A Note of Thanks to Paul Guggenheim

(El Español sigue el Inglés.)

Catherine, Paul, Dorka, Severet

A Note of Thanks to Paul Guggenheim
Craig W. Czarsty, M. D., President

Health Horizons recently had a transition in leadership from Paul Guggenheim to Elizabeth Geier.  I want to publicly thank Paul for the outstanding work he did during his two years with us.

Paul followed Laura McNulty, a co-founder of HHI.  Following the person who helped create an organization as well as who created the role of Executive Director is not an easy thing to do.  Paul did it with grace and charm.  He brought the perspective of someone well acquainted with NGOs working in Latin America.  One of his consummate skills is the ability to network.  Among other venues, Paul was able to establish HHI’s reputation in such places as the Ministry of Public Health in Santo Domingo and Puerto Plata as well as the Embassies of Germany and Israel to the Dominican Republic.

Paul was always on duty.  I could send emails at any hour of the day or night, seven days a week, and get a prompt response.  He did a thorough job of turning over the reins to Elizabeth and stayed engaged right up until his last day.   He cares about HHI and the work we do.  It always shows.

Please join me in thanking Paul and wishing him well as he begins a new chapter of his life.  He will be returning to doing the environmental work for which he was trained.  Paul will be working to help preserve the coastal reefs around the Dominican Republic.

Paul, let’s not say “adios” but “nos vemos”.


Una nota de agradecimiento a Paul Guggenheim
Craig W. Czarsty, M. D., Presidente

Horizontes de Salud  tuvo recientemente una transición en el liderazgo de Paul Guggenheim a Elizabeth Geier. Quiero agradecer públicamente a Paul por el excelente trabajo que hizo durante sus dos años con nosotros.

Paul siguió Laura McNulty, un co-fundador de Horizontes de Salud. A raíz de la persona que ayudó a crear una organización, así como quién creó el cargo de Director Ejecutivo no es una cosa fácil de hacer. Pablo lo hizo con gracia y encanto. Él trajo la perspectiva de alguien bien familiarizado con las ONG que trabajan en América Latina. Una de sus habilidades consumadas es la capacidad de la red. Entre otros lugares, Pablo fue capaz de establecer la reputación de Horizontes de Salud en tales lugares como el Ministerio de Salud Pública en Santo Domingo y Puerto Plata, así como las embajadas de Alemania y Israel a la República Dominicana.

Pablo estaba siempre de guardia. Podría enviar mensajes de correo electrónico a cualquier hora del día o de la noche, siete días a la semana, y obtener una pronta respuesta. Él hizo un gran trabajo de entregar las riendas a Elizabeth y se quedó comprometida la derecha hasta su último día. Él se preocupa por HHI y el trabajo que hacemos. Siempre muestra.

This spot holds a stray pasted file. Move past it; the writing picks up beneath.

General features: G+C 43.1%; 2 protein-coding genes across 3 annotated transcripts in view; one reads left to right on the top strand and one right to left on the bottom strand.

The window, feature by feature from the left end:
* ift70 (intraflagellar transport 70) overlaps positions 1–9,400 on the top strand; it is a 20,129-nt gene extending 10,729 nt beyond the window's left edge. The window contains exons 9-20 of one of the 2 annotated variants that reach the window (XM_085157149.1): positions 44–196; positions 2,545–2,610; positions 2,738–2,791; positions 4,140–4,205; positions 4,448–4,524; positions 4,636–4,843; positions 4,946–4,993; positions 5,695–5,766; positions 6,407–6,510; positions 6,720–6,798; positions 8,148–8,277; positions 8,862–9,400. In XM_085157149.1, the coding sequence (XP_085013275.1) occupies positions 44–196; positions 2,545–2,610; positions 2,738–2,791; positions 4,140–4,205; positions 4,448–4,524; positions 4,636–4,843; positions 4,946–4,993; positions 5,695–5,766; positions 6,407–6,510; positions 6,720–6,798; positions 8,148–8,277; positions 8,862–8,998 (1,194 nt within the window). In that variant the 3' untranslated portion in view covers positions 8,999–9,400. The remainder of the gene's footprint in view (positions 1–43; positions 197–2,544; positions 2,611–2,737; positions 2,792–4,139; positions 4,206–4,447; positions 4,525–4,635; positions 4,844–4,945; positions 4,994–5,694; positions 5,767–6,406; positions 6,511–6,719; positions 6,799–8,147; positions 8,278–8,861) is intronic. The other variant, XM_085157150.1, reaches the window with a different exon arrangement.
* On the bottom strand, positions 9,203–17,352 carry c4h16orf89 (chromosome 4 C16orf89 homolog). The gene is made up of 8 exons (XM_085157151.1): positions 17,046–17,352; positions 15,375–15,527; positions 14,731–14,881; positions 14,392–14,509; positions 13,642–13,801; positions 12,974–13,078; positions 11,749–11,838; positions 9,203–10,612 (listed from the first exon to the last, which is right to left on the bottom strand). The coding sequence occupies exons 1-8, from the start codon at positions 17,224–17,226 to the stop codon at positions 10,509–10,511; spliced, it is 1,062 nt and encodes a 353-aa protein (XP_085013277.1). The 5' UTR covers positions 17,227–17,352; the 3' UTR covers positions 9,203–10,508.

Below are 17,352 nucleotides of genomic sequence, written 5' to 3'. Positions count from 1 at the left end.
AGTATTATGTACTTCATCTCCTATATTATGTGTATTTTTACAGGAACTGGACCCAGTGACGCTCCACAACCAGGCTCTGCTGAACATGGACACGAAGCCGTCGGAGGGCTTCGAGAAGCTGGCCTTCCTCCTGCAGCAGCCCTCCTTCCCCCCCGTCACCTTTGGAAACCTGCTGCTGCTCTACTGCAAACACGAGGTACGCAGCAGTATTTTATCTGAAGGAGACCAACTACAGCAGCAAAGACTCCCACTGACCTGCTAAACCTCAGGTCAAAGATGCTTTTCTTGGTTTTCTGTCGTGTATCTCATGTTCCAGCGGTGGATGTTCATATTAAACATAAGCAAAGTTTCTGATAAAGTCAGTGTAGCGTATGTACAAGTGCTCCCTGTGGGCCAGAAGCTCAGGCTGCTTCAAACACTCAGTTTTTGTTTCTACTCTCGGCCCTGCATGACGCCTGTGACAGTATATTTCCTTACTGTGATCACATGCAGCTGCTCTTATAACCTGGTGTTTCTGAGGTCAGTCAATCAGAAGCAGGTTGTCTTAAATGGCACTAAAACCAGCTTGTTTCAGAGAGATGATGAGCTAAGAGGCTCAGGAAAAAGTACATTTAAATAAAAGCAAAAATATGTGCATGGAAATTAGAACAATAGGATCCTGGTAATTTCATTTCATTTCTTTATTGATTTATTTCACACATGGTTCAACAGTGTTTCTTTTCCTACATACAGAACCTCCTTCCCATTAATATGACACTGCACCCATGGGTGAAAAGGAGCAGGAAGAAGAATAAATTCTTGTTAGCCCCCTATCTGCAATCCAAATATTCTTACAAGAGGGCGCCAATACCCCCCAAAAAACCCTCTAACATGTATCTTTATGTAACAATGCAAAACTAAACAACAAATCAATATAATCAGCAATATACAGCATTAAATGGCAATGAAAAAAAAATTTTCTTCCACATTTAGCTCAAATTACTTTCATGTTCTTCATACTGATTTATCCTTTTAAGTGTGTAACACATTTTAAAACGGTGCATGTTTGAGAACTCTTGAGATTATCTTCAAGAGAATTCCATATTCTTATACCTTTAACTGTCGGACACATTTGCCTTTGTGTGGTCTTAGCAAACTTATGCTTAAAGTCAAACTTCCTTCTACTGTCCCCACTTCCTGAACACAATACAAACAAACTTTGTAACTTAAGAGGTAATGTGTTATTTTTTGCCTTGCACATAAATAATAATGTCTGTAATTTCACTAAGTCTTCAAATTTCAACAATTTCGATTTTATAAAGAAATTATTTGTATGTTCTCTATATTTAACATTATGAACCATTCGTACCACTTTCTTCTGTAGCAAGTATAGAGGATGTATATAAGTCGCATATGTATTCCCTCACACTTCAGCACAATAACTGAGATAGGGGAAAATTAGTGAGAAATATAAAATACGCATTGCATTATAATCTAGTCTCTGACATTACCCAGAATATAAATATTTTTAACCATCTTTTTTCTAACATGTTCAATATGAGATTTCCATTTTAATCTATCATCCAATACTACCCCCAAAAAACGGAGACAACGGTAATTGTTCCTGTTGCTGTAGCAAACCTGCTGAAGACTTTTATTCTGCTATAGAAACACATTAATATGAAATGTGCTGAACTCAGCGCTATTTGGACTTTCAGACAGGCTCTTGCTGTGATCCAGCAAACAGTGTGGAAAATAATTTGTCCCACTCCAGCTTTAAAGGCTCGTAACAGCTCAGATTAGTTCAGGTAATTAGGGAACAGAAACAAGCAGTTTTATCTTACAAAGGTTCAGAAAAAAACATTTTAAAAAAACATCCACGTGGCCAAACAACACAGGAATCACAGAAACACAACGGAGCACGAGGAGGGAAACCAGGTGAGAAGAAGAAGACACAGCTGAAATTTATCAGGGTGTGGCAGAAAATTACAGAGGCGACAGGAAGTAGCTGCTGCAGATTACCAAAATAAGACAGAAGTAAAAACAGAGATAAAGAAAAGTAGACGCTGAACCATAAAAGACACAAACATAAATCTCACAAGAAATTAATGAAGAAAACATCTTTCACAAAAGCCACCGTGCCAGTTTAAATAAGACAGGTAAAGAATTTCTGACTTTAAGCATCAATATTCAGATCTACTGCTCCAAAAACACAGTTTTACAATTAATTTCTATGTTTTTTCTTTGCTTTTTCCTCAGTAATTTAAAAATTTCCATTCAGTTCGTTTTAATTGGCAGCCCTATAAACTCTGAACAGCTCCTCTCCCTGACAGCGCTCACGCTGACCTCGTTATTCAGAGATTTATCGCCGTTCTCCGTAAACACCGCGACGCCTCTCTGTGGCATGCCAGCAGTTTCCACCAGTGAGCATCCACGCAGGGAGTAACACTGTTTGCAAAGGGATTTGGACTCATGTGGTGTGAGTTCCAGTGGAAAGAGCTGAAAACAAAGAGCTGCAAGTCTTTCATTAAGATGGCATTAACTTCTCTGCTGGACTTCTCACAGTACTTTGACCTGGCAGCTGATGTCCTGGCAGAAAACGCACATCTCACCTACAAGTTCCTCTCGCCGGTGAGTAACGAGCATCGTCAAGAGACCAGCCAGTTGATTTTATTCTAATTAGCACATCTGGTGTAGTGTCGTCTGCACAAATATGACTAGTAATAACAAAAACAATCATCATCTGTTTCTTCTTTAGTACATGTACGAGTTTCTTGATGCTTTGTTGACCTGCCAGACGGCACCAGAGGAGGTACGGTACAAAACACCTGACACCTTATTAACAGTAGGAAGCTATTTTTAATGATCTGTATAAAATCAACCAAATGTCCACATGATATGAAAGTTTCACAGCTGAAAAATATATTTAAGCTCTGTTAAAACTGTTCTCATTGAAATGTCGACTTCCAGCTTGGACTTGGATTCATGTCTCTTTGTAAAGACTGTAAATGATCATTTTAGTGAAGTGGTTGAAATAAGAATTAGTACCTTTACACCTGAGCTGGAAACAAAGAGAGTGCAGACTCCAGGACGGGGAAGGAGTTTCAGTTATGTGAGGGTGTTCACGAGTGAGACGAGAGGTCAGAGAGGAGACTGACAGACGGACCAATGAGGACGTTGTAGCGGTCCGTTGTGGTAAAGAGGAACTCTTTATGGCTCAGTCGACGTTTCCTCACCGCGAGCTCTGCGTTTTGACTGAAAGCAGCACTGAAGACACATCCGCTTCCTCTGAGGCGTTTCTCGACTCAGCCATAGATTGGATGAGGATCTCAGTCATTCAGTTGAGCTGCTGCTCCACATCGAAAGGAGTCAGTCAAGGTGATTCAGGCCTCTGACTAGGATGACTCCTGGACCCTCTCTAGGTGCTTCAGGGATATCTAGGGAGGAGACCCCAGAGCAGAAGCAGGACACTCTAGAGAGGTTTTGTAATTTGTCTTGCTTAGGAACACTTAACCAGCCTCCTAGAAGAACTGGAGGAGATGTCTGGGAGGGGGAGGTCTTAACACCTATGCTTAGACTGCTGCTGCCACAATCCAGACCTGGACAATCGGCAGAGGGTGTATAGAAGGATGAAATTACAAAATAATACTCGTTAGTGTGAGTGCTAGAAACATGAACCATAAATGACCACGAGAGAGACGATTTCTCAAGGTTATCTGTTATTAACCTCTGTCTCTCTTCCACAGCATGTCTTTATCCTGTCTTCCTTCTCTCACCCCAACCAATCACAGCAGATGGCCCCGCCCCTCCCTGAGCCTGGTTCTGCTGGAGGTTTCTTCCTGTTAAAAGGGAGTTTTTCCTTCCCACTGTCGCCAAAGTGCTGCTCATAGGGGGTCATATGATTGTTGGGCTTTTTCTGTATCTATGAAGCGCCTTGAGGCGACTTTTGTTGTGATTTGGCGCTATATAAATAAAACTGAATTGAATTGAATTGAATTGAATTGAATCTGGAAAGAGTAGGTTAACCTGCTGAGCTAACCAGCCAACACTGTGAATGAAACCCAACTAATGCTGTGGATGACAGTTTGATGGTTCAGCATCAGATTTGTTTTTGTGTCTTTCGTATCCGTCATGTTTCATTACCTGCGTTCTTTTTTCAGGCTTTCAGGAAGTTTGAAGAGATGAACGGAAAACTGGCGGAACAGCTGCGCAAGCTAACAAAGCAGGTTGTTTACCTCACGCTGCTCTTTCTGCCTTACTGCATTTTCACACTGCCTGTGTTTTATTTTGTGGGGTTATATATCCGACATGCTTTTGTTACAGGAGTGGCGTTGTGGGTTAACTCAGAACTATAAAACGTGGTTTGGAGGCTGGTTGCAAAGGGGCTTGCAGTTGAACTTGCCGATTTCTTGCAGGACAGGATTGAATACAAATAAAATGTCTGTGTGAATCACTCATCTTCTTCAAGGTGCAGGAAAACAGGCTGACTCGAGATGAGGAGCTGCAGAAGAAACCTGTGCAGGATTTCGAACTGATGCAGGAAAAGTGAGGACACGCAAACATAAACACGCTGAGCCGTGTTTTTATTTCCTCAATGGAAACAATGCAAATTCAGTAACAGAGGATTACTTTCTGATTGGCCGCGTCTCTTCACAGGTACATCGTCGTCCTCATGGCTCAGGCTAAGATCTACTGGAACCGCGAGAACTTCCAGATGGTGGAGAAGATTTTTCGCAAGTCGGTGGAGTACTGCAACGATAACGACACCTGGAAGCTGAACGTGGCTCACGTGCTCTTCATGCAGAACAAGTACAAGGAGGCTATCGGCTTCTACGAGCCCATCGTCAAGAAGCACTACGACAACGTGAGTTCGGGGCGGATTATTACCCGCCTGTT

Por favor, únanse a mí para agradecer a Pablo y deseándole lo mejor al comenzar un nuevo capítulo de su vida. Él va a volver a hacer el trabajo del medio ambiente por el que fue entrenado. Paul va a trabajar para ayudar a preservar los arrecifes de la costa alrededor de la República Dominicana.

Paul, no vamos a decir “adiós”, pero “nos vemos”.



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Why I Work with Health Horizons International

By Ribe Rivers

Ribe4 I started working with Health Horizons International (HHI) about two and a half years ago. I am a Community Health Worker and also I am a translator and since starting my work with HHI I have learned a lot of new things and have met great people. I love my job because I am helping my community and there is nothing that I love more than helping people that I know really need help. That’s why when I am working, I do it without any complaints, and I am just happy inside even if I am having a bad day. I am so happy when I am working with HHI.

During the Medical Service Trips my job is to help the doctor who I am translating for to know what is happening with the patients. I think that this is one of the most important things because if there is no communication there is no good work. I am glad to be part of this even though sometimes it is hard because there many words that I don’t have in my head, but I have partners who can help me in the same way that sometimes I help them, because the point is to do a great job. So, having good friends on the job is very helpful.Ribe3